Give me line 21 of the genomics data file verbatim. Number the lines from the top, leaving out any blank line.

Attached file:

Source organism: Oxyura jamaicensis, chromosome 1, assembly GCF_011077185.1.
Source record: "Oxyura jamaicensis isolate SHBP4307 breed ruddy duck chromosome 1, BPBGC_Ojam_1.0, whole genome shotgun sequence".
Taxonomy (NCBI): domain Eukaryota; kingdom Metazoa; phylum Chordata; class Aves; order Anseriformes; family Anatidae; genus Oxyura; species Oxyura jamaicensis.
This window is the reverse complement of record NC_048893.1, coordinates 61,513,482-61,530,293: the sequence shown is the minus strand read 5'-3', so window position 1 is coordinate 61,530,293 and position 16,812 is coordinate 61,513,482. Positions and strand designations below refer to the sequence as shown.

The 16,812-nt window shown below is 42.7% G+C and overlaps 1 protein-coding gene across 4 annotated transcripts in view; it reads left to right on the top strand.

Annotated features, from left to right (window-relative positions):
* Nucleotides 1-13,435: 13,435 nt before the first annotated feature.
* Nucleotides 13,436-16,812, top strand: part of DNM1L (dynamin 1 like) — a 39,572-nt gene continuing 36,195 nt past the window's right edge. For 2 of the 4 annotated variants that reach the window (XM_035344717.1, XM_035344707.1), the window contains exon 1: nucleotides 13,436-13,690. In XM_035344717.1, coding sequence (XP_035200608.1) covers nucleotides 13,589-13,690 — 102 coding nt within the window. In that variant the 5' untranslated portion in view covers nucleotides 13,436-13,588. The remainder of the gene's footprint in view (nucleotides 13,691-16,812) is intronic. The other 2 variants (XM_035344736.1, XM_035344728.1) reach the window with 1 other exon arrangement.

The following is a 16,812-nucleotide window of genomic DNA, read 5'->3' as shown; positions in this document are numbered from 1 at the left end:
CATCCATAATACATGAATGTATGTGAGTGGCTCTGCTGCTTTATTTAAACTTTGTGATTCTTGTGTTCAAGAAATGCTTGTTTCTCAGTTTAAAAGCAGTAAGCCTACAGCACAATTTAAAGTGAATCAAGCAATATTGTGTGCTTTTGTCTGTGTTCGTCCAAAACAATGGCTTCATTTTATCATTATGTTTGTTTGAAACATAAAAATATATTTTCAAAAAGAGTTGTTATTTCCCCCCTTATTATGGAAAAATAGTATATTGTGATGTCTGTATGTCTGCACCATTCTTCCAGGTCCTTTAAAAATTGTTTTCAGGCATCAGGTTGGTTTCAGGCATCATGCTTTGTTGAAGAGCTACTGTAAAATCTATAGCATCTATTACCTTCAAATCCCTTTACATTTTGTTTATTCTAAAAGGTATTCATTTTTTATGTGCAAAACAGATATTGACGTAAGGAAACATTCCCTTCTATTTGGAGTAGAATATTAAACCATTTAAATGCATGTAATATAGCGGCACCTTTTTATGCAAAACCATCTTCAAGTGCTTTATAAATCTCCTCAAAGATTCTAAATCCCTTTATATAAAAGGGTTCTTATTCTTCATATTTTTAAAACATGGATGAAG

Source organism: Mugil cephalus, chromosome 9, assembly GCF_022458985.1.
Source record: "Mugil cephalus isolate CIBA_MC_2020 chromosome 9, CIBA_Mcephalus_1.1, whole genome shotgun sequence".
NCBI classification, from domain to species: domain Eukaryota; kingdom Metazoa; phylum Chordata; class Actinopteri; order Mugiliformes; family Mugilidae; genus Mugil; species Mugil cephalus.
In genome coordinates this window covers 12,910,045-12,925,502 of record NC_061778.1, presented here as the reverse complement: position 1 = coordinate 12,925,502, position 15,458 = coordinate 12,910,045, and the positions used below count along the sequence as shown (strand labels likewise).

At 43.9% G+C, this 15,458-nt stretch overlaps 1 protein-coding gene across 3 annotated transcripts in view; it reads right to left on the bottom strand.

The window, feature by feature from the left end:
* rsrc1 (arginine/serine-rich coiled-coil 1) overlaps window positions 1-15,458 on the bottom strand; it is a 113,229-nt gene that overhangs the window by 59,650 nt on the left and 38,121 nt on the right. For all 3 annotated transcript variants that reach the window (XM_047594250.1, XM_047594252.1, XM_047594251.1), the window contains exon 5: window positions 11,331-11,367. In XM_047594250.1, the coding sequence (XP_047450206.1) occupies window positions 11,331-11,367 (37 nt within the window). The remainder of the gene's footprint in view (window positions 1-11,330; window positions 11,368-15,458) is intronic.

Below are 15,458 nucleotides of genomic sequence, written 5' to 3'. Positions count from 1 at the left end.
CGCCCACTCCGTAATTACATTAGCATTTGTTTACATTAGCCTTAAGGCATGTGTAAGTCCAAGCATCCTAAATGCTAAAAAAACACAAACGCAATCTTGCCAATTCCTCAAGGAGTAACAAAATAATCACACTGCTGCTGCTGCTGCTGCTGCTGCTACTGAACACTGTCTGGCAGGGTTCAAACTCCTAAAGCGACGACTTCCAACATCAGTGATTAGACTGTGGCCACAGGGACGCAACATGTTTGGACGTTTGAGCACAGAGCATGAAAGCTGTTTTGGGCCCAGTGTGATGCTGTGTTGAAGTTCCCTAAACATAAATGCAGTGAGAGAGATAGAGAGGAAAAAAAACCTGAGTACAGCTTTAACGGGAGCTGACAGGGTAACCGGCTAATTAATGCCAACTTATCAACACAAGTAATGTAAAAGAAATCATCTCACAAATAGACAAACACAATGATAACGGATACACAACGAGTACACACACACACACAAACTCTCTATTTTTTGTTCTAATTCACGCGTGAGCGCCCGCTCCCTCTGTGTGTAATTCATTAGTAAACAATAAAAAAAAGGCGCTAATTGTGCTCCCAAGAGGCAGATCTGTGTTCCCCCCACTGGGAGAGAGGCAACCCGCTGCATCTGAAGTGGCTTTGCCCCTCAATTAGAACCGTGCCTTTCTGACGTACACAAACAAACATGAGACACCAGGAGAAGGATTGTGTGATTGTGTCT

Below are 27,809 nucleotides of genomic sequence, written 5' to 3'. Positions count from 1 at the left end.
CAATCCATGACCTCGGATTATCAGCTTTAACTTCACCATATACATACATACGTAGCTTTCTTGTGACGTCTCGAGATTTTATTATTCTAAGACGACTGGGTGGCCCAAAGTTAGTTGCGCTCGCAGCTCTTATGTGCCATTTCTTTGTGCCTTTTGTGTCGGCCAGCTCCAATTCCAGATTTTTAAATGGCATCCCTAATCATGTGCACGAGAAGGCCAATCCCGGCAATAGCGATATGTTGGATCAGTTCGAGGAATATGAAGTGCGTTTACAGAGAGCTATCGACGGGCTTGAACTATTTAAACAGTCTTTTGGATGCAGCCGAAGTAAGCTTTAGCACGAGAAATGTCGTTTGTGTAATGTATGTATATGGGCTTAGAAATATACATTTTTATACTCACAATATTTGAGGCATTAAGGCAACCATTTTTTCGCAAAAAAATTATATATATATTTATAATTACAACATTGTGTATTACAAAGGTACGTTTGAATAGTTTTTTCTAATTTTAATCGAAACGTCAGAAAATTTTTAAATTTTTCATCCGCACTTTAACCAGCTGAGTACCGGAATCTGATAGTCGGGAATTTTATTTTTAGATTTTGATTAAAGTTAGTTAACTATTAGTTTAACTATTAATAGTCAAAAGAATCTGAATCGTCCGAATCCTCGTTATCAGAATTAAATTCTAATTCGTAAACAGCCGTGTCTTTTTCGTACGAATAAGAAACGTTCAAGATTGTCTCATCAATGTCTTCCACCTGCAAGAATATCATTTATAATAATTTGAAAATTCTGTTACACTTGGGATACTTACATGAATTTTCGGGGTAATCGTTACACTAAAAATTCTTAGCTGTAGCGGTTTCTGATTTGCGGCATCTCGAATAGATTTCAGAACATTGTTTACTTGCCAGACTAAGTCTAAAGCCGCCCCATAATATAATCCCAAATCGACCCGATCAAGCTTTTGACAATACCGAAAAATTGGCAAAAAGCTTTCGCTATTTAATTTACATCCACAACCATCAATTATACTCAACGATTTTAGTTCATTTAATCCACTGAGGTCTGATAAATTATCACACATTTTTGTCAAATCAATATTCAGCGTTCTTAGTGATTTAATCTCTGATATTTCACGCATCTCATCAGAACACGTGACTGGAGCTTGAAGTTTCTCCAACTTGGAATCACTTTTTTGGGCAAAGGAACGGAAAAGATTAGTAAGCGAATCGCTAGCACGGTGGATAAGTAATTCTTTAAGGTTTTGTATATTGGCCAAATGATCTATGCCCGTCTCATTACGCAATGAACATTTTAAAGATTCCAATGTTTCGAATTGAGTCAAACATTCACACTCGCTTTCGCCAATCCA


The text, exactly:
CAATCCATGACCTCGGATTATCAGCTTTAACTTCACCATATACATACATACGTAGCTTTCTTGTGACGTCTCGAGATTTTATTATTCTAAGACGACTGGGTGGCCCAAAGTTAGTTGCGCTCGCAGCTCTTATGTGCCATTTCTTTGTGCCTTTTGTGTCGGCCAGCTCCAATTCCAGATTTTTAAATGGCATCCCTAATCATGTGCACGAGAAGGCCAATCCCGGCAATAGCGATATGTTGGATCAGTTCGAGGAATATGAAGTGCGTTTACAGAGAGCTATCGACGGGCTTGAACTATTTAAACAGTCTTTTGGATGCAGCCGAAGTAAGCTTTAGCACGAGAAATGTCGTTTGTGTAATGTATGTATATGGGCTTAGAAATATACATTTTTATACTCACAATATTTGAGGCATTAAGGCAACCATTTTTTCGCAAAAAAATTATATATATATTTATAATTACAACATTGTGTATTACAAAGGTACGTTTGAATAGTTTTTTCTAATTTTAATCGAAACGTCAGAAAATTTTTAAATTTTTCATCCGCACTTTAACCAGCTGAGTACCGGAATCTGATAGTCGGGAATTTTATTTTTAGATTTTGATTAAAGTTAGTTAACTATTAGTTTAACTATTAATAGTCAAAAGAATCTGAATCGTCCGAATCCTCGTTATCAGAATTAAATTCTAATTCGTAAACAGCCGTGTCTTTTTCGTACGAATAAGAAACGTTCAAGATTGTCTCATCAATGTCTTCCACCTGCAAGAATATCATTTATAATAATTTGAAAATTCTGTTACACTTGGGATACTTACATGAATTTTCGGGGTAATCGTTACACTAAAAATTCTTAGCTGTAGCGGTTTCTGATTTGCGGCATCTCGAATAGATTTCAGAACATTGTTTACTTGCCAGACTAAGTCTAAAGCCGCCCCATAATATAATCCCAAATCGACCCGATCAAGCTTTTGACAATACCGAAAAATTGGCAAAAAGCTTTCGCTATTTAATTTACATCCACAACCATCAATTATACTCAACGATTTTAGTTCATTTAATCCACTGAGGTCTGATAAATTATCACACATTTTTGTCAAATCAATATTCAGCGTTCTTAGTGATTTAATCTCTGATATTTCACGCATCTCATCAGAACACGTGACTGGAGCTTGAAGTTTCTCCAACTTGGAATCACTTTTTTGGGCAAAGGAACGGAAAAGATTAGTAAGCGAATCGCTAGCACGGTGGATAAGTAATTCTTTAAGGTTTTGTATATTGGCCAAATGATCTATGCCCGTCTCATTACGCAATGAACATTTTAAAGATTCCAATGTTTCGAATTGAGTCAAACATTCACACTCGCTTTCGCCAATCCA